Published: Feb. 10, 2022

Heightened visibility and important insights offer invaluable guidance for Leeds’ research-active professors.​

Yonca Ertimur poses for a portrait in the new Rustandy Building at CU Boulder.

Anyone looking for tips on how to improve productivity needs to get on Yonca Ertimur’s calendar.

As senior associate dean for faculty and research and Tandean Rustandy esteemed professor, Ertimur has a full portfolio of responsibilities that include her own ambitious publication goals. On top of that, she recently accepted an editor role at Review of Accounting Studies, while she’s already an associate editor at both the Journal of Accounting Research and Management Science—each among the most prestigious peer-reviewed journals in business. 

For Ertimur, visibility at top journals is a way to continue to influence the culture of research excellence she enjoys at the Leeds School of Business.

A 'dynamic mix' of young and experienced faculty

“We have this really dynamic mix of younger faculty who are out to establish themselves and some senior faculty who have accomplished a lot,” she said. “There’s a lot of collaboration within divisions and a lot of people willing to help junior faculty get published.” 

As a mentor, Ertimur said her editorial roles with journals gives her another avenue to help faculty and PhD students be better prepared for the rigors of publication. 

“You get a sense for other reviewers, what their tastes are and how they approach the revision process,” she said. “It’s also a way to teach our faculty to have some backbone about their work—to know when to push back and advocate for what they’ve done, instead of blowing off comments.” 

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“There’s a lot of collaboration within divisions and a lot of people willing to help junior faculty get published.”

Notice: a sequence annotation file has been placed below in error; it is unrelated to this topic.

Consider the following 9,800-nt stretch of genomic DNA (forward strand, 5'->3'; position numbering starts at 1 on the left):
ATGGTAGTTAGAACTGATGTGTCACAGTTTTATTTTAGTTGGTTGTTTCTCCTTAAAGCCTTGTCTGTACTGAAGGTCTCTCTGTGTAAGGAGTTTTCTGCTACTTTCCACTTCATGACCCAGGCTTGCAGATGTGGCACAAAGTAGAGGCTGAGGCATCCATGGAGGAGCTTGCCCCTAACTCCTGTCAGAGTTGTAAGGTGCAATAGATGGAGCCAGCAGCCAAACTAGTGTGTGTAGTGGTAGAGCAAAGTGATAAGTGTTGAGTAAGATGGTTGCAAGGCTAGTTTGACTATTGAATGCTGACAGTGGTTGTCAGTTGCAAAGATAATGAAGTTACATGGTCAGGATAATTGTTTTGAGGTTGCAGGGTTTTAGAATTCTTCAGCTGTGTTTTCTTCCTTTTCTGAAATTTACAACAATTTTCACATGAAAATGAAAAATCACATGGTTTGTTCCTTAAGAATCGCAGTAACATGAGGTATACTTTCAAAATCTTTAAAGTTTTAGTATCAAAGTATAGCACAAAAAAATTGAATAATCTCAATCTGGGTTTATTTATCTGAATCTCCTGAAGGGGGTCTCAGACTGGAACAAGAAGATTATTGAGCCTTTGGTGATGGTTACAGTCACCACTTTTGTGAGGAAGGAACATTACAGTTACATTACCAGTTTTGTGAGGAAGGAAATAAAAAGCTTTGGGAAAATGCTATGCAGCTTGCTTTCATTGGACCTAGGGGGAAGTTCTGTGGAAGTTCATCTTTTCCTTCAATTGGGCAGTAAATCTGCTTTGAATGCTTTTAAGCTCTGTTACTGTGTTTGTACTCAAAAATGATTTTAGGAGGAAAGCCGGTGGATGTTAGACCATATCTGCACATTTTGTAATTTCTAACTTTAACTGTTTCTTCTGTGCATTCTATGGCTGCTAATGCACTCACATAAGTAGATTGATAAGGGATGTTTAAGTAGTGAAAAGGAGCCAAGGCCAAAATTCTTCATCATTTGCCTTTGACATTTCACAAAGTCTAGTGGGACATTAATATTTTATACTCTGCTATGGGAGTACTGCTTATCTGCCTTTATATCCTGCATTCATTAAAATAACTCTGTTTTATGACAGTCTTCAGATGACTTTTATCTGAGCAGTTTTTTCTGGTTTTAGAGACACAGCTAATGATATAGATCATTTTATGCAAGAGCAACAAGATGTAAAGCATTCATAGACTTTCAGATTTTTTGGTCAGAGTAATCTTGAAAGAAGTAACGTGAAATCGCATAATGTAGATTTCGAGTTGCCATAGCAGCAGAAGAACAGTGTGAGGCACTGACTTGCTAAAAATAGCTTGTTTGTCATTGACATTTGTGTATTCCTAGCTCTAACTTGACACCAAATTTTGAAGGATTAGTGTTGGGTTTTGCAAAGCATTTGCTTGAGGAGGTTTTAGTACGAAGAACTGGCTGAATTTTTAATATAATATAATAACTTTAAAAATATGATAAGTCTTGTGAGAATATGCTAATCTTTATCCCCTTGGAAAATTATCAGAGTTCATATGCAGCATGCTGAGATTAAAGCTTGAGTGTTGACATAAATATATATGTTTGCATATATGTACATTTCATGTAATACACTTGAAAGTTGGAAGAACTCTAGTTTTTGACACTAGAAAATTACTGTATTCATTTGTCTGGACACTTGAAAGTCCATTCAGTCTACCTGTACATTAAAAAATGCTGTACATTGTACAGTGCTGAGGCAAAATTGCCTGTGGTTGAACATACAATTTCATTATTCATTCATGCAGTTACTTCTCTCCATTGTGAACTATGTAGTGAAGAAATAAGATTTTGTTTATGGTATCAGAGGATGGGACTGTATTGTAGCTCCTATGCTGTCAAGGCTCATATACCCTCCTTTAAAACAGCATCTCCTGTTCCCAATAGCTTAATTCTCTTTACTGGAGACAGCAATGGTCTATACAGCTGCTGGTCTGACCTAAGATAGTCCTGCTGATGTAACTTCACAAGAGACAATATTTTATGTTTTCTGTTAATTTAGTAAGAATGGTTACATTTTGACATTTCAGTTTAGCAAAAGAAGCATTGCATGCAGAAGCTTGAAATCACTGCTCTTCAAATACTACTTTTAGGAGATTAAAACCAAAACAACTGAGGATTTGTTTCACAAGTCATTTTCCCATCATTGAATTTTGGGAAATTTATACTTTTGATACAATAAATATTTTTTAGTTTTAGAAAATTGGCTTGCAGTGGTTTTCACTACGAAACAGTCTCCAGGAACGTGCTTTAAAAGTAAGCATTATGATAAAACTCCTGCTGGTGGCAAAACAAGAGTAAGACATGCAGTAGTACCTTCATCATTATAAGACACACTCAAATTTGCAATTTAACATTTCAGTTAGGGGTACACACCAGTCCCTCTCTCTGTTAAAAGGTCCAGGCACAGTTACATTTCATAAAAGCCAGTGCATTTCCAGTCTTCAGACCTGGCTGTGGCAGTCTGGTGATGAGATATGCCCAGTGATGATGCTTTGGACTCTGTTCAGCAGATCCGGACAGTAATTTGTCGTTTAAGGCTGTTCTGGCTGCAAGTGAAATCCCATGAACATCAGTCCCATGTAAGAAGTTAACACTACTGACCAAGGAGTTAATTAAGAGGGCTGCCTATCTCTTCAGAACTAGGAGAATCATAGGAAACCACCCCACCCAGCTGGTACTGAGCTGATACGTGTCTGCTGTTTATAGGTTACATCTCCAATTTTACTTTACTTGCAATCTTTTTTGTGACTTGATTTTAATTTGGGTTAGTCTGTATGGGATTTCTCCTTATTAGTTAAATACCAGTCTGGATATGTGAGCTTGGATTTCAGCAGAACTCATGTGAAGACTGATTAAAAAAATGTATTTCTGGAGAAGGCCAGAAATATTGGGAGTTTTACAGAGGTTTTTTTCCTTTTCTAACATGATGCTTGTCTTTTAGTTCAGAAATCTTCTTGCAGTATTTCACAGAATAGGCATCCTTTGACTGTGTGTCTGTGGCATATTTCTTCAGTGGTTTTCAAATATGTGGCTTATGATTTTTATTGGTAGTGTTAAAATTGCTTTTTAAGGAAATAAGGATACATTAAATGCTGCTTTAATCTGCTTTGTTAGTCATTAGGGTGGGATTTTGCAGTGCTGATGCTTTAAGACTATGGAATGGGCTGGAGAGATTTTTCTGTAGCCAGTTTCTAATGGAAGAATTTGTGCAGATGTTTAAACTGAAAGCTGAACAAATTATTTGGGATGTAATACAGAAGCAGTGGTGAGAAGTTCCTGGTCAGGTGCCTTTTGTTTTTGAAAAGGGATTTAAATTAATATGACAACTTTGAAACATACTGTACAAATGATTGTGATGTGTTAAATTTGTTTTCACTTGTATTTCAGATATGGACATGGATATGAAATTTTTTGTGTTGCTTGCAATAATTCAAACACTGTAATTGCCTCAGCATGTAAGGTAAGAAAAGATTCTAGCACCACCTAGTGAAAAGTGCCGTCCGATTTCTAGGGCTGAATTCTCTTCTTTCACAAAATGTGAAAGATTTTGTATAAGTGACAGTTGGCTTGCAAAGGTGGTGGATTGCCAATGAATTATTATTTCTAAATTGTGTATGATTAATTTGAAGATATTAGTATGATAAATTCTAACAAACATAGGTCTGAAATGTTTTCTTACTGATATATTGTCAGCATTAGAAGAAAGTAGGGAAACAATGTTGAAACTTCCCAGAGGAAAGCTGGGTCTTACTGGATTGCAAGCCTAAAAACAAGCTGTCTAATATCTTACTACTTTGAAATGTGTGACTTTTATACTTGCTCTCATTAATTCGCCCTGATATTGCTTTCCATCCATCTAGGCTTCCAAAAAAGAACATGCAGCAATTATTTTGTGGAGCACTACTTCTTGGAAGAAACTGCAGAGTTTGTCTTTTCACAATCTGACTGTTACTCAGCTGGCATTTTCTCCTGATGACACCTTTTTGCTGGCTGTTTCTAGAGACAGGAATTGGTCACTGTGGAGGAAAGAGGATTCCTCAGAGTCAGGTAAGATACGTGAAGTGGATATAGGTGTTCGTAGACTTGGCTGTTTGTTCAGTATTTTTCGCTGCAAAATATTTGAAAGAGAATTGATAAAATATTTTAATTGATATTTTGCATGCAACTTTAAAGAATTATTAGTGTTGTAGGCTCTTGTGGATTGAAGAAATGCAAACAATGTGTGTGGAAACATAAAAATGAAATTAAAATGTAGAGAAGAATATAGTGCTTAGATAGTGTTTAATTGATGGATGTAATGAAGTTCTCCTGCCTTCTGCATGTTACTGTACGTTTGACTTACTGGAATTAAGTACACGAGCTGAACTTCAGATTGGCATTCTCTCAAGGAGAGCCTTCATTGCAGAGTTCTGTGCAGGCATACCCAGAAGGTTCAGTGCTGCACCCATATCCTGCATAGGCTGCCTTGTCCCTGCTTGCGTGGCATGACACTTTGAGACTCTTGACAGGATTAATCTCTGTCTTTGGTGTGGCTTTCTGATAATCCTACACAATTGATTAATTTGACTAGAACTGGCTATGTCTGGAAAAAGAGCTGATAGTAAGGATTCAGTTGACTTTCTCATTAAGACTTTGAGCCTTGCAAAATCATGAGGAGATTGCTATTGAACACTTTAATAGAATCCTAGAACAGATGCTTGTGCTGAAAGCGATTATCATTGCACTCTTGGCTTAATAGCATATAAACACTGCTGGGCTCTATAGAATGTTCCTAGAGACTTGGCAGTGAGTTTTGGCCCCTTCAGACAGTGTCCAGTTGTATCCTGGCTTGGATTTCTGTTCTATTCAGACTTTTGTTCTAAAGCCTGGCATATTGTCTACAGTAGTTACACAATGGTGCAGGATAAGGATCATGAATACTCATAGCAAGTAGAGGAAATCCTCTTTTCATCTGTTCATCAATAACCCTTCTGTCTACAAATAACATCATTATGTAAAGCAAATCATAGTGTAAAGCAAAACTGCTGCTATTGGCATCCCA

Yonca Ertimur, senior associate dean for faculty and research

For example, Ertimur said, she recently resubmitted a paper for publication consideration, “and I asked two of my junior colleagues to read the paper and skim through our responses,” she said. “That’s the kind of thing anybody can do to help people who haven’t gone through the process, and it really gives you a better sense for how to handle your own revisions.”

Ertimur’s own research interests lie in disclosures—traditional for an accounting expert—and corporate governance, which she said she got into “by accident” after completing her PhD at New York University. While teaching at Stanford, she reconnected with Fabrizio Ferri, a fellow NYU alumnus, who was looking at the role of shareholder voting in monitoring public firms. Today, they have five papers on the topic, including in top journals like Review of Accounting Studies and the Journal of Financial Economics. 

“The thing that I like about governance topics is that they’re very interdisciplinary—so you have people in accounting, but there are elements of finance, law and so on,” she said.

It’s something she’d like to encourage with her role at Leeds—Ertimur pointed to a joint publication by Jeffrey York, an entrepreneurship expert, and David Drake, whose focus is operations—“but it has to happen organically, you can’t force those kinds of synergies,” she said. 

'An opportunity to shape the school'

In fact, one thing she appreciates about her role as associate dean, which she’s held since July 2020, is how it’s helped her get a broader view of the organization and the work her fellow faculty are engaged in, through regular interactions and the school’s brown-bag lunch series for sharing research among professors. If anything, that perspective has helped confirm for her that she made the right decision to join Leeds after leaving her post at Duke in 2012.

“I saw Leeds as this younger group with a lot of upside, where I would have a voice,” she said. “I wanted to have an opportunity to shape the school alongside my colleagues.” 

Between her leadership at the school and her work on academic journals, Ertimur certainly has the responsibility she sought when joining Leeds. She’s hoping to find more time for her own research, as well—a tall order, given her responsibilities, but one she’s equipped to handle. 

“I protect my calendar,” she said. “I’ve learned to stop trying to solve every problem immediately and to limit my time on email.” 

When the going gets really tough, she turns to Boulder-approved methods to destress, including going for a run or a bike ride, “which gets you into this state where you’re able to think about things a little differently,” she said. “It’s a good outlet for me, personally and professionally.” 

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